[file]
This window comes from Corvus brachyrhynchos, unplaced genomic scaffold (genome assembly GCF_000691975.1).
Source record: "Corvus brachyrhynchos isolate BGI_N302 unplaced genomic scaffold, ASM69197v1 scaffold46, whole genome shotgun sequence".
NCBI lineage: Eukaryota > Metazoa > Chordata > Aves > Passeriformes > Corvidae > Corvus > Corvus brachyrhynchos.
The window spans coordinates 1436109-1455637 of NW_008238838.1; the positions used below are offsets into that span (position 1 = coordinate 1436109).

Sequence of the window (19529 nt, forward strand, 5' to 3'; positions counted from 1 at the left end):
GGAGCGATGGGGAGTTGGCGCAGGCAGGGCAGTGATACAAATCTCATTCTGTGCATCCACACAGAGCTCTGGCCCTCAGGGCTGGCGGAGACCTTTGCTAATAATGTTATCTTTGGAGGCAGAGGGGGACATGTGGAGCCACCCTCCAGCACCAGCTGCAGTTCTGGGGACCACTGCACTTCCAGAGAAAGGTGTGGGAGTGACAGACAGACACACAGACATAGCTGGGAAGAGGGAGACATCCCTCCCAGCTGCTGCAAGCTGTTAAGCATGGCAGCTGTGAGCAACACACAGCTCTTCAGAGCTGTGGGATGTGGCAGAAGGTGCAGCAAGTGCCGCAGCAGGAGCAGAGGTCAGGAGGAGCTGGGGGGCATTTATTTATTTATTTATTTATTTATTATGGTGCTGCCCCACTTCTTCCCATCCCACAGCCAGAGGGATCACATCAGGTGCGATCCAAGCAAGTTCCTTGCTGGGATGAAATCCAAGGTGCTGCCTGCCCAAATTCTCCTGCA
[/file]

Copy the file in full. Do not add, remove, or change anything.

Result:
This window comes from Corvus brachyrhynchos, unplaced genomic scaffold (genome assembly GCF_000691975.1).
Source record: "Corvus brachyrhynchos isolate BGI_N302 unplaced genomic scaffold, ASM69197v1 scaffold46, whole genome shotgun sequence".
NCBI lineage: Eukaryota > Metazoa > Chordata > Aves > Passeriformes > Corvidae > Corvus > Corvus brachyrhynchos.
The window spans coordinates 1436109-1455637 of NW_008238838.1; the positions used below are offsets into that span (position 1 = coordinate 1436109).

Sequence of the window (19529 nt, forward strand, 5' to 3'; positions counted from 1 at the left end):
GGAGCGATGGGGAGTTGGCGCAGGCAGGGCAGTGATACAAATCTCATTCTGTGCATCCACACAGAGCTCTGGCCCTCAGGGCTGGCGGAGACCTTTGCTAATAATGTTATCTTTGGAGGCAGAGGGGGACATGTGGAGCCACCCTCCAGCACCAGCTGCAGTTCTGGGGACCACTGCACTTCCAGAGAAAGGTGTGGGAGTGACAGACAGACACACAGACATAGCTGGGAAGAGGGAGACATCCCTCCCAGCTGCTGCAAGCTGTTAAGCATGGCAGCTGTGAGCAACACACAGCTCTTCAGAGCTGTGGGATGTGGCAGAAGGTGCAGCAAGTGCCGCAGCAGGAGCAGAGGTCAGGAGGAGCTGGGGGGCATTTATTTATTTATTTATTTATTTATTATGGTGCTGCCCCACTTCTTCCCATCCCACAGCCAGAGGGATCACATCAGGTGCGATCCAAGCAAGTTCCTTGCTGGGATGAAATCCAAGGTGCTGCCTGCCCAAATTCTCCTGCA